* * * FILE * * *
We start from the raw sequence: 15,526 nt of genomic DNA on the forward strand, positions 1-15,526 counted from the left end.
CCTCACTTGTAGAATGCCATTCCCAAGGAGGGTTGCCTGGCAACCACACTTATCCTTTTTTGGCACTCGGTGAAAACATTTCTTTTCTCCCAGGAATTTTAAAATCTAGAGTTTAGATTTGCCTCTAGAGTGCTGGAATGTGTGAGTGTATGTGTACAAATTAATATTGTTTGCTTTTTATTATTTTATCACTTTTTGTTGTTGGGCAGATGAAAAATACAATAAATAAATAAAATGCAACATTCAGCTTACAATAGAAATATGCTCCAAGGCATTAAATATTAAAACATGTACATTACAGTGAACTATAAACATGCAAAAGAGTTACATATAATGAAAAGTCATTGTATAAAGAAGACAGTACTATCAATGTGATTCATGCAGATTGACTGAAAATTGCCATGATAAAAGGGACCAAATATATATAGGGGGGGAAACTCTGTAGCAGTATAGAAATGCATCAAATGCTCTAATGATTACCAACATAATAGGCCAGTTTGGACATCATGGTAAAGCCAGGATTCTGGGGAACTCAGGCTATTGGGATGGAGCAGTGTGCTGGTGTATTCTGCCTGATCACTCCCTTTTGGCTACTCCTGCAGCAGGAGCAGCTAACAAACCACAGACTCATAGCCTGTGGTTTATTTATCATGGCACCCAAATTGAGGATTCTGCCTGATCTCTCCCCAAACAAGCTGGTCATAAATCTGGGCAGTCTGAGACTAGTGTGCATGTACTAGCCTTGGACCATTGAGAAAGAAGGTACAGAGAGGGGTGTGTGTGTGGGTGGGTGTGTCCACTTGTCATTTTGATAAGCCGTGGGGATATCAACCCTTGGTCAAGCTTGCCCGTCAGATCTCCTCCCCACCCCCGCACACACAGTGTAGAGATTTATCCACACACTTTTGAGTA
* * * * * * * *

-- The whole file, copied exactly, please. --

We start from the raw sequence: 15,526 nt of genomic DNA on the forward strand, positions 1-15,526 counted from the left end.
CCTCACTTGTAGAATGCCATTCCCAAGGAGGGTTGCCTGGCAACCACACTTATCCTTTTTTGGCACTCGGTGAAAACATTTCTTTTCTCCCAGGAATTTTAAAATCTAGAGTTTAGATTTGCCTCTAGAGTGCTGGAATGTGTGAGTGTATGTGTACAAATTAATATTGTTTGCTTTTTATTATTTTATCACTTTTTGTTGTTGGGCAGATGAAAAATACAATAAATAAATAAAATGCAACATTCAGCTTACAATAGAAATATGCTCCAAGGCATTAAATATTAAAACATGTACATTACAGTGAACTATAAACATGCAAAAGAGTTACATATAATGAAAAGTCATTGTATAAAGAAGACAGTACTATCAATGTGATTCATGCAGATTGACTGAAAATTGCCATGATAAAAGGGACCAAATATATATAGGGGGGGAAACTCTGTAGCAGTATAGAAATGCATCAAATGCTCTAATGATTACCAACATAATAGGCCAGTTTGGACATCATGGTAAAGCCAGGATTCTGGGGAACTCAGGCTATTGGGATGGAGCAGTGTGCTGGTGTATTCTGCCTGATCACTCCCTTTTGGCTACTCCTGCAGCAGGAGCAGCTAACAAACCACAGACTCATAGCCTGTGGTTTATTTATCATGGCACCCAAATTGAGGATTCTGCCTGATCTCTCCCCAAACAAGCTGGTCATAAATCTGGGCAGTCTGAGACTAGTGTGCATGTACTAGCCTTGGACCATTGAGAAAGAAGGTACAGAGAGGGGTGTGTGTGTGGGTGGGTGTGTCCACTTGTCATTTTGATAAGCCGTGGGGATATCAACCCTTGGTCAAGCTTGCCCGTCAGATCTCCTCCCCACCCCCGCACACACAGTGTAGAGATTTATCCACACACTTTTGAGTA